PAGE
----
We also have to consider that this is not an annuity and there is serious capital risk involved in holding stocks, high dividend or not, and especially with high dividend stocks. This capital risk can have serious consequences, especially during big pullbacks, and all you have to do is look at all the poor souls who held bank or oil stocks for their dividends and what has happened to their positions lately.

We might think that, while our life savings may have been halved in 2020, we will get that back and all we need to do is ignore this. That may or may not happen, and there are some oil stocks that may never get back to where they were a few years ago in our lifetimes, even if we aren’t that old.

Other sectors like bank stocks may come back soon enough, but what people really miss is the huge amount of lost opportunity when you hold a stock that goes down this much. You may have held the stock for some time and earned some nice capital gains, but when your stock tanks, this is like having a briefcase of money blow out the window while you watch in horror but lack the sense to just close the window.

This recent bear market has been a clear example of this, but so was the last crisis, when people were wondering if banks would even survive, and some did not, while people just watched their life savings go out the window. You may be able to make it back by starting over, even though the fruits of years of investing may now be gone, but why anyone would choose to have to remains clouded in a drunken fog.

On top of all this, there’s real risk that this cherished dividend which people are even borrowing to get a piece of may not be sustained, where the company may either no longer be able to pay it or may choose that a lower dividend is plenty sufficient. If your stock has tanked so much that your dividend is now 6% instead of 3%, and your stock has paid 3% faithfully for years, you very well may decide that 3% is enough going forward, especially if your company is hurting. They may also have to cut it altogether, and even that may not be enough to cushion the blow of the serious harm that these times may bring them.

The fact that your stock has gone down so much that your dividend has doubled does not bode well for your financial stability, and this is certainly a concern given our current financial crisis. This selloff may have been initially driven by fear, but the economic perversions that we have chosen since are very real and will have very real impacts.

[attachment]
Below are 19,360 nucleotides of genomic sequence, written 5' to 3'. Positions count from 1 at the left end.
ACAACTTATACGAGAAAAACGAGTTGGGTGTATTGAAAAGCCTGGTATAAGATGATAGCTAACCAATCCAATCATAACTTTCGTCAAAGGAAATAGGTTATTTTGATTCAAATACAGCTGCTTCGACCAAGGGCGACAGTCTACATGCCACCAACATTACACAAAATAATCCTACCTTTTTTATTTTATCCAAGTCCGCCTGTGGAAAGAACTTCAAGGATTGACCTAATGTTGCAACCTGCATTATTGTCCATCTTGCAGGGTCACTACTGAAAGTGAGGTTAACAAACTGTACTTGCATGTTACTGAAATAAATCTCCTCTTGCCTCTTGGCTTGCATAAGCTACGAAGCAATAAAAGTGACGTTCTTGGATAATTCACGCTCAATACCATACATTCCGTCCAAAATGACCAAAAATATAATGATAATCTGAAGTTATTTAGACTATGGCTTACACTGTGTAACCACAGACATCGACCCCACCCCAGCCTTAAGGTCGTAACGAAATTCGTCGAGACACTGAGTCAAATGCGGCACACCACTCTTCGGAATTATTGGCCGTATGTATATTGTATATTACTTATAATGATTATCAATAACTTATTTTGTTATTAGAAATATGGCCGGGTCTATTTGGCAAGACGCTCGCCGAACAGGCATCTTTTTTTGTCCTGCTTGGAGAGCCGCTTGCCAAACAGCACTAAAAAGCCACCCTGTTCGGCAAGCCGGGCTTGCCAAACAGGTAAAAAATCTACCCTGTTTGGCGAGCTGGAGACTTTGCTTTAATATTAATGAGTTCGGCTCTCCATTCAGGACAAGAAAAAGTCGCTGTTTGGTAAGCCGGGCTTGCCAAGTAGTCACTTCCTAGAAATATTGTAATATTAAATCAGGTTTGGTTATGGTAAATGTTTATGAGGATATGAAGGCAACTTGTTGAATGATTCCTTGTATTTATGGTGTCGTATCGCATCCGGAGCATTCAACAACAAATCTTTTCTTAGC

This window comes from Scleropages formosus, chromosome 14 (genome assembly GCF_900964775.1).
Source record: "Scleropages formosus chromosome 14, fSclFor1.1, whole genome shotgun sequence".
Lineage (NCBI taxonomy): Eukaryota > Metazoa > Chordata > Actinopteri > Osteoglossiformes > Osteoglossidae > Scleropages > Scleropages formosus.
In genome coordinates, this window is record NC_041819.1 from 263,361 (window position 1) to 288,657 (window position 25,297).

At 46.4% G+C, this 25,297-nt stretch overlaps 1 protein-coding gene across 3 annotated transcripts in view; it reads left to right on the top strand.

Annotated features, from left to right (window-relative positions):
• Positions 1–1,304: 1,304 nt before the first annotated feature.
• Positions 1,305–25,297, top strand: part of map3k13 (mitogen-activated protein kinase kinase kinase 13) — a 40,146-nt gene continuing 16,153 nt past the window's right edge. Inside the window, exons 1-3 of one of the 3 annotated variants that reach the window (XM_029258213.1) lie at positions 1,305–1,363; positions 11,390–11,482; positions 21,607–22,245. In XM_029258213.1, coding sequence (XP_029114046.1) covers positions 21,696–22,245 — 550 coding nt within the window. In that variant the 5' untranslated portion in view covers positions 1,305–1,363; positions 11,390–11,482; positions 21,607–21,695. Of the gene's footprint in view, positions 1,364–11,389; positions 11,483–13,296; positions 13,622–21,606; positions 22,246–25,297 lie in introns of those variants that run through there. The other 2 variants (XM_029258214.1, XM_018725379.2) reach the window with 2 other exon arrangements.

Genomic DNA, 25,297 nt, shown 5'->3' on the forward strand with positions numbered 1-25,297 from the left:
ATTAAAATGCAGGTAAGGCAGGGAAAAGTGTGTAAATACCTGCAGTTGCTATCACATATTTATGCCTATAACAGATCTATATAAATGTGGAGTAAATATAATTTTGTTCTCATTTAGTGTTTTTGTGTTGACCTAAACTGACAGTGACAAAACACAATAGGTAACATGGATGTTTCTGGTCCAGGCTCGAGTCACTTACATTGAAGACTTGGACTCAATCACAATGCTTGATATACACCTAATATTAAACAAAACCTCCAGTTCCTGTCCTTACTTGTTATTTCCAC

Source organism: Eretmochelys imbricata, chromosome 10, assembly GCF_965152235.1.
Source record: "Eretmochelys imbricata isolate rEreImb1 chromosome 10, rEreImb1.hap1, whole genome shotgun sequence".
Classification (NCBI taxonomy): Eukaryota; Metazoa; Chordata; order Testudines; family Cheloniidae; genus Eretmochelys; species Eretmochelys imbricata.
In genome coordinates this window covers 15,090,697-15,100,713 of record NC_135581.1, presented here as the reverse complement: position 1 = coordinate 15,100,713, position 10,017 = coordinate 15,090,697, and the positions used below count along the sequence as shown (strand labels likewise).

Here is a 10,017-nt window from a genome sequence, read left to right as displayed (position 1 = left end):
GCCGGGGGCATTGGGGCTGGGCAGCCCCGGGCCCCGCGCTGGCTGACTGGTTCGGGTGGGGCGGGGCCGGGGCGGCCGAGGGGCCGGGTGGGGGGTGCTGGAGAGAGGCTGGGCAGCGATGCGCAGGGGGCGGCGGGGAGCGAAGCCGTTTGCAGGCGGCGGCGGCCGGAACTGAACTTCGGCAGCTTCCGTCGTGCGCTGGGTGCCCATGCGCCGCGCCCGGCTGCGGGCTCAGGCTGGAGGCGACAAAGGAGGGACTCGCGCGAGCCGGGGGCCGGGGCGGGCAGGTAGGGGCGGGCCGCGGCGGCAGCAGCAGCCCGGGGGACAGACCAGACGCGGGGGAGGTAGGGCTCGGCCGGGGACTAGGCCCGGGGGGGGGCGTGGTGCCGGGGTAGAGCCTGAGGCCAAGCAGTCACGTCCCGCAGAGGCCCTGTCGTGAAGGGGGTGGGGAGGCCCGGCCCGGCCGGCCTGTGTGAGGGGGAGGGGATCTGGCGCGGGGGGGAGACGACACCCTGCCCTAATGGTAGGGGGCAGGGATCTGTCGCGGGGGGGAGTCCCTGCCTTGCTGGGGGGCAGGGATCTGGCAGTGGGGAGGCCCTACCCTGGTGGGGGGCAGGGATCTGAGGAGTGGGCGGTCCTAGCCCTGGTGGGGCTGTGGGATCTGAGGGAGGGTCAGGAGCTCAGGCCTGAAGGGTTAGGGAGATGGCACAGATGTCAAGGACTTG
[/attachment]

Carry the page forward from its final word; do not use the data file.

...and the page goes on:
We are in a situation so potentially dire that no one really knows how bad the damage will be, and this particularly involves the banking sector, which is even more linked to the economy than most stocks. We have drunk the Kool-Aid and are all in with our program of great economic sabotage, and while there is a floor to this, when people starve and we actually do get the level of unrest that Ray Dalio has been warning us about for a while now, our appetite for economic pain with this issue isn’t even close to being quenched, and the danger of a real collapse increases with each passing day.

We invest because we want to make money, but we also need to pay attention to the risk side of the equation, which is very real and very painful when we mess this up. So much money has already been lost needlessly by investors from this crisis, and the risk remains very high, perhaps higher than it has ever been.

Social distancing may not be such a bad idea right now, even though the chances of being infected may be minor, but the majority of investors have been well infected by all this, infected financially, and financial distancing right now is even more important. Stay safe.

Andrew Liu

Editor, MarketReview.com

Andrew is passionate about anything related to finance, and provides readers with his keen insights into how the numbers add up and what they mean.